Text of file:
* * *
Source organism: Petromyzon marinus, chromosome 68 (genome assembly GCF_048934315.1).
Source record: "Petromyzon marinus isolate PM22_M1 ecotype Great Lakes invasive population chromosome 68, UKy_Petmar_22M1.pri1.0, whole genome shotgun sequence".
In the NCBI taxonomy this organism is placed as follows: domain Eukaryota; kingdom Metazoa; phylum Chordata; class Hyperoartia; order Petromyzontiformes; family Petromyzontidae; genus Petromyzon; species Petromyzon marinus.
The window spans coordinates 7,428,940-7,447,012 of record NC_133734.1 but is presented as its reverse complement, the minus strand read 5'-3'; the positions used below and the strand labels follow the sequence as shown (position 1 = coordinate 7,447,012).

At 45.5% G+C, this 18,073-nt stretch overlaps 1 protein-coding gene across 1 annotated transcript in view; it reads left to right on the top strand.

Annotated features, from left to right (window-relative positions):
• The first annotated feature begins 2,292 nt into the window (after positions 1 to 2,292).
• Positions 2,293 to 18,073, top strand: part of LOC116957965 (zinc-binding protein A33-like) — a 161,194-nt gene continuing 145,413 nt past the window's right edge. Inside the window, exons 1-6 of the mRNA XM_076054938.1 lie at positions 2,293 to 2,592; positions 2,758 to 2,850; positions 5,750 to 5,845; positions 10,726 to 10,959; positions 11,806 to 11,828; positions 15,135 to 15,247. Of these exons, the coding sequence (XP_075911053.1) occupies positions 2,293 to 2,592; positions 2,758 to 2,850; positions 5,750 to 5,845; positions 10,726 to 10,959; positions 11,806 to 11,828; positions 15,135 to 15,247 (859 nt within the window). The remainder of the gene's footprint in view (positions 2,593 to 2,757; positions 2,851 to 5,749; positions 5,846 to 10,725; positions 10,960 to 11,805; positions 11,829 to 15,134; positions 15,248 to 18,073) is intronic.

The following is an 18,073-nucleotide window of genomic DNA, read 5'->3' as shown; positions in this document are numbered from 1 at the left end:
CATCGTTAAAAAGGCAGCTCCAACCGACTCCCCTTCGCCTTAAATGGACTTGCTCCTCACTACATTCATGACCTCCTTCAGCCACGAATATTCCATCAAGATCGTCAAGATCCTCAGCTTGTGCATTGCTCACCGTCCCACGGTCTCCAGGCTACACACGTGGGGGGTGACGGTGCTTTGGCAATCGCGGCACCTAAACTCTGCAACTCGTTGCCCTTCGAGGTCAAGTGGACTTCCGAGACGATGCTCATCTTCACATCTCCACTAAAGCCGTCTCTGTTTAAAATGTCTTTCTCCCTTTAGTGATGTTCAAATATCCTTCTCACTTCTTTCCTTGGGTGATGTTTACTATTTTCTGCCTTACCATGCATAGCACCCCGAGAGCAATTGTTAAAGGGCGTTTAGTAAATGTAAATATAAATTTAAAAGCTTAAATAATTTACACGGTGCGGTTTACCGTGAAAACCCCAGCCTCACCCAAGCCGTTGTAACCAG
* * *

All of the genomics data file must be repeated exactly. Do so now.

Source organism: Petromyzon marinus, chromosome 68 (genome assembly GCF_048934315.1).
Source record: "Petromyzon marinus isolate PM22_M1 ecotype Great Lakes invasive population chromosome 68, UKy_Petmar_22M1.pri1.0, whole genome shotgun sequence".
In the NCBI taxonomy this organism is placed as follows: domain Eukaryota; kingdom Metazoa; phylum Chordata; class Hyperoartia; order Petromyzontiformes; family Petromyzontidae; genus Petromyzon; species Petromyzon marinus.
The window spans coordinates 7,428,940-7,447,012 of record NC_133734.1 but is presented as its reverse complement, the minus strand read 5'-3'; the positions used below and the strand labels follow the sequence as shown (position 1 = coordinate 7,447,012).

At 45.5% G+C, this 18,073-nt stretch overlaps 1 protein-coding gene across 1 annotated transcript in view; it reads left to right on the top strand.

Annotated features, from left to right (window-relative positions):
• The first annotated feature begins 2,292 nt into the window (after positions 1 to 2,292).
• Positions 2,293 to 18,073, top strand: part of LOC116957965 (zinc-binding protein A33-like) — a 161,194-nt gene continuing 145,413 nt past the window's right edge. Inside the window, exons 1-6 of the mRNA XM_076054938.1 lie at positions 2,293 to 2,592; positions 2,758 to 2,850; positions 5,750 to 5,845; positions 10,726 to 10,959; positions 11,806 to 11,828; positions 15,135 to 15,247. Of these exons, the coding sequence (XP_075911053.1) occupies positions 2,293 to 2,592; positions 2,758 to 2,850; positions 5,750 to 5,845; positions 10,726 to 10,959; positions 11,806 to 11,828; positions 15,135 to 15,247 (859 nt within the window). The remainder of the gene's footprint in view (positions 2,593 to 2,757; positions 2,851 to 5,749; positions 5,846 to 10,725; positions 10,960 to 11,805; positions 11,829 to 15,134; positions 15,248 to 18,073) is intronic.

The following is an 18,073-nucleotide window of genomic DNA, read 5'->3' as shown; positions in this document are numbered from 1 at the left end:
CATCGTTAAAAAGGCAGCTCCAACCGACTCCCCTTCGCCTTAAATGGACTTGCTCCTCACTACATTCATGACCTCCTTCAGCCACGAATATTCCATCAAGATCGTCAAGATCCTCAGCTTGTGCATTGCTCACCGTCCCACGGTCTCCAGGCTACACACGTGGGGGGTGACGGTGCTTTGGCAATCGCGGCACCTAAACTCTGCAACTCGTTGCCCTTCGAGGTCAAGTGGACTTCCGAGACGATGCTCATCTTCACATCTCCACTAAAGCCGTCTCTGTTTAAAATGTCTTTCTCCCTTTAGTGATGTTCAAATATCCTTCTCACTTCTTTCCTTGGGTGATGTTTACTATTTTCTGCCTTACCATGCATAGCACCCCGAGAGCAATTGTTAAAGGGCGTTTAGTAAATGTAAATATAAATTTAAAAGCTTAAATAATTTACACGGTGCGGTTTACCGTGAAAACCCCAGCCTCACCCAAGCCGTTGTAACCAG